Myth #1 – Clematis need their roots shaded. Not so. Clematis are no more fussy about the temperature of their roots than any other perennial. So why has this myth persisted? Clematis are routinely planted deeper than many other plants to avoid clematis wilt; a fungus that enters through cuts, insect damage or even from plant ties rubbing on the stalks. Planting the root ball 8 cm (a little over 3 inches) below ground-or so at least two buds along the stem are buried-will help the plant grow deep, healthy roots which in turn will feed a tall, healthy plant better able to fend off disease. In colder climates clematis are often planted slightly deeper to prevent winter kill. Since soil gets cooler the deeper one digs, this has likely led to the myth that clematis must have cool roots. In truth, they do not need any cooler roots than any other perennial.
Myth #2 – Watering orchids with ice cubes will kill them. Not only have studies proven this wrong, so has my sister-in-law. She grows amazing orchids and swears by the ice cube method. Every Sunday she places three ice cubes on the surface of each pot of orchids. Opponents argue that orchids are a tropical plant used to hot temperatures, making ice cubes cruel and unnatural. Those in favour point out the slow drip is similar to condensation dripping from a rain forest and the ice water will have warmed up by the time it reaches the roots. The real success likely lies in the precise measurement of an ice cube. Overwatering kills thousands of innocent orchids every year. If you were to measure three ounces of water out to your orchid once a week, that would probably work equally well. The choice is yours.
Myth #3 – Watering on a sunny day will burn leaves. The theory goes that water droplets act as miniature magnifying glasses, causing the sun to scorch the leaves. While that makes sense to anyone who has angled a magnifying glass on a sunny day and burned a wooden surface, anyone who has spent time in nature can see the fallacy of this notion. Quick sudden rain showers followed by intense sunshine are natural, frequent, occurrences. If sun shining on rain droplets really burned the leaves, all of nature would look scorched instead of vibrant and green.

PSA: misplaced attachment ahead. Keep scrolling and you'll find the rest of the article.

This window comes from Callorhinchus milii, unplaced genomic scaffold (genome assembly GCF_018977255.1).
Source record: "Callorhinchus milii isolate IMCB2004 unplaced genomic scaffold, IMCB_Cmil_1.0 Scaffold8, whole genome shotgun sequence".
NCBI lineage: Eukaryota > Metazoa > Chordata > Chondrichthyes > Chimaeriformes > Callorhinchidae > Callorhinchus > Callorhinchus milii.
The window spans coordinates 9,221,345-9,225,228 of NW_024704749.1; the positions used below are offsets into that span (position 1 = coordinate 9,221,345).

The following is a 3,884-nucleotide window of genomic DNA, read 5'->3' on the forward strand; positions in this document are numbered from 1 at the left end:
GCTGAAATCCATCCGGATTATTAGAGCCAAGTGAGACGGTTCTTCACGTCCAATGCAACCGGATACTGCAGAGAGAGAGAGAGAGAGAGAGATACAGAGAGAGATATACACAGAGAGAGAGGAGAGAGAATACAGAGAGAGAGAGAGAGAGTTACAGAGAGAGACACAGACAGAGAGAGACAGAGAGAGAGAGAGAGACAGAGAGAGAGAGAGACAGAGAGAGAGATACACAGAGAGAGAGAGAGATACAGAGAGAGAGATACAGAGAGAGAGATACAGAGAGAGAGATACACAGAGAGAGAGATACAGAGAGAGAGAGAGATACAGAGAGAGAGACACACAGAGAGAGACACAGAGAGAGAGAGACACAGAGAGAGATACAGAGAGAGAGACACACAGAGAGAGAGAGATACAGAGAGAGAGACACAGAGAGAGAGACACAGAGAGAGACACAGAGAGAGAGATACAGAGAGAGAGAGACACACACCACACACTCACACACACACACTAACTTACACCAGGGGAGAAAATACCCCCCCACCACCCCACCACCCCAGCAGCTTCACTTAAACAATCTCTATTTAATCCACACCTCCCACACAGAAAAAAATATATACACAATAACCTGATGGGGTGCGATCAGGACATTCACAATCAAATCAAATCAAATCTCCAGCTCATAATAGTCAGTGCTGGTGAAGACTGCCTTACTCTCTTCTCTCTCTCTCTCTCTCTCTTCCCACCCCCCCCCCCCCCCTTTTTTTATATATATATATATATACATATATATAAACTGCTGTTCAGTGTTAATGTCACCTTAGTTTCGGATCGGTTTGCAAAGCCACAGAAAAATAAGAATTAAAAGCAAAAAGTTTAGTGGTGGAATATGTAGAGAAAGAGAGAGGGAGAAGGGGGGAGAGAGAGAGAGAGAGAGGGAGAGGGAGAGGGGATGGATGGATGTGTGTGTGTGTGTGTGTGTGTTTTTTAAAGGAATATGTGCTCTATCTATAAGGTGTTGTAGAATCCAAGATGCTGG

Myth #4 – Use Sand to Amend Clay Soil. Not only is this a recipe for disaster, it’s a recipe for concrete. It seems like it should work; clay holds water, while sand provides excellent drainage. Mixing the two should result in a balanced planting medium. It should, but it doesn’t. Instead the clay packs itself firmly between the grains of sand, causing the soil the soil to turn rock hard and about as far from the loamy garden soil of your dreams as one can get. All your tears of frustration will do nothing to loosen its hold. But wait…there is a magic ingredient that can turn the whole mess around. Compost. Work copious amounts of compost into clay or sand and you will be growing prize worthy roses and tomatoes before you know it.
Myth #5 – Nasturtiums repel Aphids. Nasturtiums are a staple of companion planting guides, touted for their ability to keep your garden free from aphids by repelling the sap sucking creatures. The truth is nasturtiums do not repel aphids, they attract them. They’re like a candy crop used to divert the aphid’s attention from your vegetables. Nasturtiums protect your vegetables the same way placing a bowl of M&Ms in your garden might keep the neighbourhood kids from raiding your pea patch. It works wonderfully, just not in the way you may think!